The Soprano Ch. 05bybarabajagal001©
Engines roared to life and the world began sliding slowly backward. Claire gripped the armrests and stared mutely out the window. She loved to watch the ground drop away as the plane took off, even though it also made her nervous. Sebastien was a calming presence at her side, flicking through some magazine or other. As the plane straightened, he pushed the armrest up between them and drew her against his chest. He handed her a pair of headphones and she slipped them on, hearing the soft opening strains of Fauré's Requiem. It was the "Lullaby of Death," and it soothed her.
"Sleep now," he murmured against her hair, and she obeyed.
They were going to Paris for the Christmas holiday, although Sebastien had asked if she would be willing to stay at his family's country farmhouse in the days leading up to Christmas. Although his grandparents would no longer be there, his family hoped to keep up the tradition anyway. Claire was apprehensive about being in such close quarters with his entire family – all fifteen of them. What did people do in the country all together? What would the sleeping arrangements be? What was she supposed to do about presents?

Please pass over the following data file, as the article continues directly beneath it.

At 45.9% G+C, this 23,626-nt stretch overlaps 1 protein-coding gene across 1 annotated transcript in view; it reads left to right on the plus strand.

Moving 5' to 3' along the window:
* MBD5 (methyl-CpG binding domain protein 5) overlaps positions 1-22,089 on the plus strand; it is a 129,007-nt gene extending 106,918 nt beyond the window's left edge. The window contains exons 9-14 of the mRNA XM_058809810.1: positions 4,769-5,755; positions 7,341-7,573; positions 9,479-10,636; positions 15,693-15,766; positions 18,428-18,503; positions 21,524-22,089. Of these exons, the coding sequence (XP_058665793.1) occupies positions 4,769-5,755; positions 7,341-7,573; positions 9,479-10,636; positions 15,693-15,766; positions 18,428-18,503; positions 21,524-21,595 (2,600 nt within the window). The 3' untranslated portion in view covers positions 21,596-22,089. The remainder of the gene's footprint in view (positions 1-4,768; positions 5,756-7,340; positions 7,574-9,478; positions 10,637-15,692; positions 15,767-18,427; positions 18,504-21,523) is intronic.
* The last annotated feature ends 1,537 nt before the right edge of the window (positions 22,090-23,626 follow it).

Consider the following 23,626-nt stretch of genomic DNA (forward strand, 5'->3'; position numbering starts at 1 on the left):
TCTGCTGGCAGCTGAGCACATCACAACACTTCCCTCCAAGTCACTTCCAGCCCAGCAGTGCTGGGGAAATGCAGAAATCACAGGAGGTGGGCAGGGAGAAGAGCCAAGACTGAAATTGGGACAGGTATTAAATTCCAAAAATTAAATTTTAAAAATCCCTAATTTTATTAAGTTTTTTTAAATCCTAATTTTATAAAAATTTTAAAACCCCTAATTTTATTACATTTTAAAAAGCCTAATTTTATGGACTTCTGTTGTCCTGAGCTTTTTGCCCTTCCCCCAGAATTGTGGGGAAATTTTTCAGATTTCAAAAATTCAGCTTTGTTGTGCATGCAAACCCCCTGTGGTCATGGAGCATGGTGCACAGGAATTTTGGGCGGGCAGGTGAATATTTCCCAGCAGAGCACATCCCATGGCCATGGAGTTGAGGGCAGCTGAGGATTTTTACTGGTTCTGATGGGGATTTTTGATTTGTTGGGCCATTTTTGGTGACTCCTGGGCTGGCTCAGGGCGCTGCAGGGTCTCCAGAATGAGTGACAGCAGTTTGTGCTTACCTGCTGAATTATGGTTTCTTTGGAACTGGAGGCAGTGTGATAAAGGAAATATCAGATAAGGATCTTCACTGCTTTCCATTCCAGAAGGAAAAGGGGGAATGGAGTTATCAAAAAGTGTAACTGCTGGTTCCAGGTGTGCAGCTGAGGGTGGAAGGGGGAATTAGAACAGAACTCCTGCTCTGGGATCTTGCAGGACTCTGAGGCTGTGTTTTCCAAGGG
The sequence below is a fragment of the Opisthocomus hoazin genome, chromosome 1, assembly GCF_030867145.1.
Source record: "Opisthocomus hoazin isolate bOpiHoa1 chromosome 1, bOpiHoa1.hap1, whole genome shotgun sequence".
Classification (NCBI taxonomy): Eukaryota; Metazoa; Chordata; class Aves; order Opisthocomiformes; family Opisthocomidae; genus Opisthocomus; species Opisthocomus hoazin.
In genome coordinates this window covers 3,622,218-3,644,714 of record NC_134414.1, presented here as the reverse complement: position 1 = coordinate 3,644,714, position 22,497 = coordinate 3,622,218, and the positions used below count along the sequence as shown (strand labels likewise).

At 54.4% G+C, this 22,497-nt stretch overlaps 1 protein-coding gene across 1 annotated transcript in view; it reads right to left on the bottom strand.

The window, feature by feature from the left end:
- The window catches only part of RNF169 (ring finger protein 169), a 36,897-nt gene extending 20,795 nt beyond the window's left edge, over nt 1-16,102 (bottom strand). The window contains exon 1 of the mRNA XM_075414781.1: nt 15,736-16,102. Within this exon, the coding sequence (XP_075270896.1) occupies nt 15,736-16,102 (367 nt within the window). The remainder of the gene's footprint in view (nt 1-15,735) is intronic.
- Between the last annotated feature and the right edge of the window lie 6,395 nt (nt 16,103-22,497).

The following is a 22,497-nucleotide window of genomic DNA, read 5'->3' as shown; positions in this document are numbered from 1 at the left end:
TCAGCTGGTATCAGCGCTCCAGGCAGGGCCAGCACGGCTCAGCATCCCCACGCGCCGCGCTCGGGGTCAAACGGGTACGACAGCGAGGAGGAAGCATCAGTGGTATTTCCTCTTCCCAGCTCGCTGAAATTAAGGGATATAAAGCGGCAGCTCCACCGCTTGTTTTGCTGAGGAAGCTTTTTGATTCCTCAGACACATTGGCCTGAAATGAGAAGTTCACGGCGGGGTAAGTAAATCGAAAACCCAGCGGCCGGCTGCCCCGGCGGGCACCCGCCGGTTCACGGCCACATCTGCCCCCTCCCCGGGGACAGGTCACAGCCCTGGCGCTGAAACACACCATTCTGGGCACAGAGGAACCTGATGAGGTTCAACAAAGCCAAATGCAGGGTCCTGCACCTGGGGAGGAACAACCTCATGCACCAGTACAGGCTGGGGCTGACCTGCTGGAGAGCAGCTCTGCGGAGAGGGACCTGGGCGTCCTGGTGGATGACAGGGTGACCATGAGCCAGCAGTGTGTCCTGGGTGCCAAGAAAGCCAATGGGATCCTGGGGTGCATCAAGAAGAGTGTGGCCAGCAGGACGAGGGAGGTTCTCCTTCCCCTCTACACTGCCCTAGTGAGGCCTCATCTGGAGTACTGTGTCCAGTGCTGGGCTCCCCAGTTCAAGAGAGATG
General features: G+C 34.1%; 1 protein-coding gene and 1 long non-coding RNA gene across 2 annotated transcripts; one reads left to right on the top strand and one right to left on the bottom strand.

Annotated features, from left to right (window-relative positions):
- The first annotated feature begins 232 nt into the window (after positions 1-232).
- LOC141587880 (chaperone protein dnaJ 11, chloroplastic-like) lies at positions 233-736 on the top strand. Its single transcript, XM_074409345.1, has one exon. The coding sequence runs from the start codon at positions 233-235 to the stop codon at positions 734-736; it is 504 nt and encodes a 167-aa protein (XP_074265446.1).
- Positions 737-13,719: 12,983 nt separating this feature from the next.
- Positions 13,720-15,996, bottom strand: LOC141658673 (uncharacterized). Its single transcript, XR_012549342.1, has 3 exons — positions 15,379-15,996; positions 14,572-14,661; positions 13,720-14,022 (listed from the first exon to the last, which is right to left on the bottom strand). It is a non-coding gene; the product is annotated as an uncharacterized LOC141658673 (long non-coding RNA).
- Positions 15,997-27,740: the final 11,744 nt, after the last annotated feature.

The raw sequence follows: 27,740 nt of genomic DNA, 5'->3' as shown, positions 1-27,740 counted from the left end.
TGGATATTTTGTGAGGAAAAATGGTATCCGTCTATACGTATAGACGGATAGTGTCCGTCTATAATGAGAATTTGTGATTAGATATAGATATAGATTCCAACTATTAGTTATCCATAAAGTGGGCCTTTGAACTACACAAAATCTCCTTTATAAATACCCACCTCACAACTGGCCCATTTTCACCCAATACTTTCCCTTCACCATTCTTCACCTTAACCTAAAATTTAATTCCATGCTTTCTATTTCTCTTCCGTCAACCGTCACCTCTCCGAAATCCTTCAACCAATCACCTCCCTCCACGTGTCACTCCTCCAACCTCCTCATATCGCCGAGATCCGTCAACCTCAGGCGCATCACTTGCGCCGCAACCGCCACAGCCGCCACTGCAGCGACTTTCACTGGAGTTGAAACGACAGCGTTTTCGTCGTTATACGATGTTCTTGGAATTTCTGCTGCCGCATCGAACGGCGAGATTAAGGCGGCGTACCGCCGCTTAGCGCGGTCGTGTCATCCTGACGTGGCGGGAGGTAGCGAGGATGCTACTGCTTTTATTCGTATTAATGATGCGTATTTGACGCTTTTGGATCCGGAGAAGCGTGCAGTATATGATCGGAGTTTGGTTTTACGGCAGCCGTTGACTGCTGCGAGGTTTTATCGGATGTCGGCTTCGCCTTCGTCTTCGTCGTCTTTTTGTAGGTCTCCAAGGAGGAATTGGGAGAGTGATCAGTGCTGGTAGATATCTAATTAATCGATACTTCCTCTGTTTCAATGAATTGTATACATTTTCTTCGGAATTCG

She needn't have worried. Presents in the extended Boulet family were restricted to children – though teenagers and young adults sometimes received small trinkets as well – and coming from America, it was extremely easy to pick up a variety of little sweets and toys that would thrill the young ones.
As for what they would do, well, the more pertinent question would have been, when would they have time alone? Meals tended to be a lengthy affair with too many friendly cooks in the kitchen and lots of cheery conversation around the heavy wooden dining table. During daylight hours they would go on walks through cleared areas in the nearby woods or sled down the snowy hills or ice skate on the frozen lake in the village.
Then at night, after the children were in bed, the rest of them would gather in the great room around a merrily crackling fireplace and chat. Or they might take turns on the piano, singing jaunty tunes or soulful ballads. Eventually one couple or other would begin giving significant looks to each other, and around ten or eleven o'clock they would all wander back to their quarters and go to sleep, ready to be up with the sun the following day.